Development programme FAQ


1.    Why does the City of Helsinki have a port?

Traditionally, ports have been established in centres of commerce, and originally Helsinki was once founded as a port to compete with the City of Tallinn.
The Port of Helsinki and the growing Helsinki metropolitan area benefit from each other by producing mutual synergy benefits for logistic transport chains, for example.

2.    How does the City benefit from the Port?

The Port produces benefits such as tourism revenue; vitality of business and jobs; good, regular connections to Tallinn and elsewhere in Europe, municipal taxes and better national economy. Also the logistic costs of goods transportation are lower in comparison to longer haulage distances which affects eventually the price of goods. 

3.    Why are port operations being reorganised?

The City of Helsinki has a goal to develop the South Harbour area and, on the other hand, the connections in the West Harbour must be improved to meet the needs of evolving harbour and shipping company operations.

4.    Could all port operations be transferred to Vuosaari?

Vuosaari Harbour serves cargo transport. The Port has reviewed whether all port operations could be transferred there, and according to studies it is not a functional solution e.g. from the perspectives of passenger and public transport, passengers’ traffic connections, travel times and the environmental impacts of construction.

5.    When will the harbour and ships leave the South Harbour?

Stockholm traffic will move to Katajanokka around 2030, and the South Harbour will still serve international cruise ships. An option for potential high-speed vessel traffic will also be reserved in the harbour area.

6.    How will berths and the Port’s environmental impacts change in relation to housing?

In principle, the berths will remain in place, but the berth closest to the Tyynenmerenkatu residential housing will most likely be removed from port use in the West Harbour. The Port adheres to its environmental permit in its operations. The environmental permit determines the conditions for the Port’s environmental impacts.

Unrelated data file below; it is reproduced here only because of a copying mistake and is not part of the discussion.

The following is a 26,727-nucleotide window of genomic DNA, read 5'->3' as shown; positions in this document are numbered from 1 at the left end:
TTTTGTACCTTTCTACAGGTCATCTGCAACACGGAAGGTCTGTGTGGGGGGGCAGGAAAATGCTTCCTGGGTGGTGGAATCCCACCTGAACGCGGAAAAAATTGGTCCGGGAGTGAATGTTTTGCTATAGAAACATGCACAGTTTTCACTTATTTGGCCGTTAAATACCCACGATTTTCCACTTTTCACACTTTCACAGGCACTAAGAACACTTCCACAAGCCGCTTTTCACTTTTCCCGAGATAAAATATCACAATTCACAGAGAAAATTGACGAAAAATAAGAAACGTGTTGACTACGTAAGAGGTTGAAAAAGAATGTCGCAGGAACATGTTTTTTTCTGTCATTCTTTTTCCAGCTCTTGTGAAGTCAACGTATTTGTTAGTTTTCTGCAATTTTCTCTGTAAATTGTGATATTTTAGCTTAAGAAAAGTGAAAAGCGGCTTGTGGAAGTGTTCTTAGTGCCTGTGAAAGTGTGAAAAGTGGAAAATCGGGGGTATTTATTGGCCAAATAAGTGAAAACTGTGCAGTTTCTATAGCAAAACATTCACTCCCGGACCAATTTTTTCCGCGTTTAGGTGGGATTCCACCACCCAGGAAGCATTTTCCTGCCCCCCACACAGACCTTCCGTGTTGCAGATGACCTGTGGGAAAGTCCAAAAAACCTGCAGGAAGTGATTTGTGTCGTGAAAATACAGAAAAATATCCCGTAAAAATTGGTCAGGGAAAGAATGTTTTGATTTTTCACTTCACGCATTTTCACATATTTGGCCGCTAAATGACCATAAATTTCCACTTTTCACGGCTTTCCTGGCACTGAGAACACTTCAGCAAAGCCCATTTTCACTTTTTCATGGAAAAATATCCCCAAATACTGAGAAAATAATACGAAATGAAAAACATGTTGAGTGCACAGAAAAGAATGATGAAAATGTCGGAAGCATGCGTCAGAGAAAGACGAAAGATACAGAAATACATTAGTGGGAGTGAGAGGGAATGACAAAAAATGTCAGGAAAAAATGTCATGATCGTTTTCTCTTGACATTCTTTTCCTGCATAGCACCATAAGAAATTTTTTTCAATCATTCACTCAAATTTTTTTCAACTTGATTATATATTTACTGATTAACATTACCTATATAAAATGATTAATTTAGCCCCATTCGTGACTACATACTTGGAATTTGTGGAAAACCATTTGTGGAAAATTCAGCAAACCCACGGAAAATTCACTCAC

7.    Will passenger traffic return to normal after the COVID–19 pandemic?

Based on current estimates, passenger traffic should return to normal by 2023.  

8.    Will traffic to Stockholm be continued?

Yes, it will.

9.    Will we see new electricity-powered high-speed vessel traffic to Stockholm?

This is possible in theory, but we do not yet have a shipping company or good enough technical solutions that would manage this kind of transport. 

10.    Will cruise ships continue to come to Katajanokka, to the South Harbour?


11.    Can I still go on a sea voyage directly from the city centre in the future? 


12.    What will happen to the current terminal buildings?

The current West Harbour terminal T2 will continue as the Tallinn traffic terminal, and the old passenger terminal (T1) will be replaced with a new building.
Similarly, the current passenger terminal in Katajanokka will be replaced with a new building.

13.    Who will pay for the Port’s development programme?

The Port of Helsinki Ltd., which means that the company is liable for all the costs of the development programme. Port finances the programme with harbour charges paid by its customers. 

14.    Is it certain that the costs will not grow?

The costs will become clearer as the planning progresses, and the Port is liable for the projects as its own investments.
The Port’s objective is to carry out the investments that are profitable to it from the perspective of long-term business development.

15.    Will the tunnel costs fall to the City residents if the traffic estimates are not met?

They will not, as the tunnel is the Port’s own investment.

16.     Will the development programme have an effect on Finnish security of supply?

The harbour tunnel will do its part to improve the logistics chain of cargo transport, and can therefore be considered to improve the supply security chain.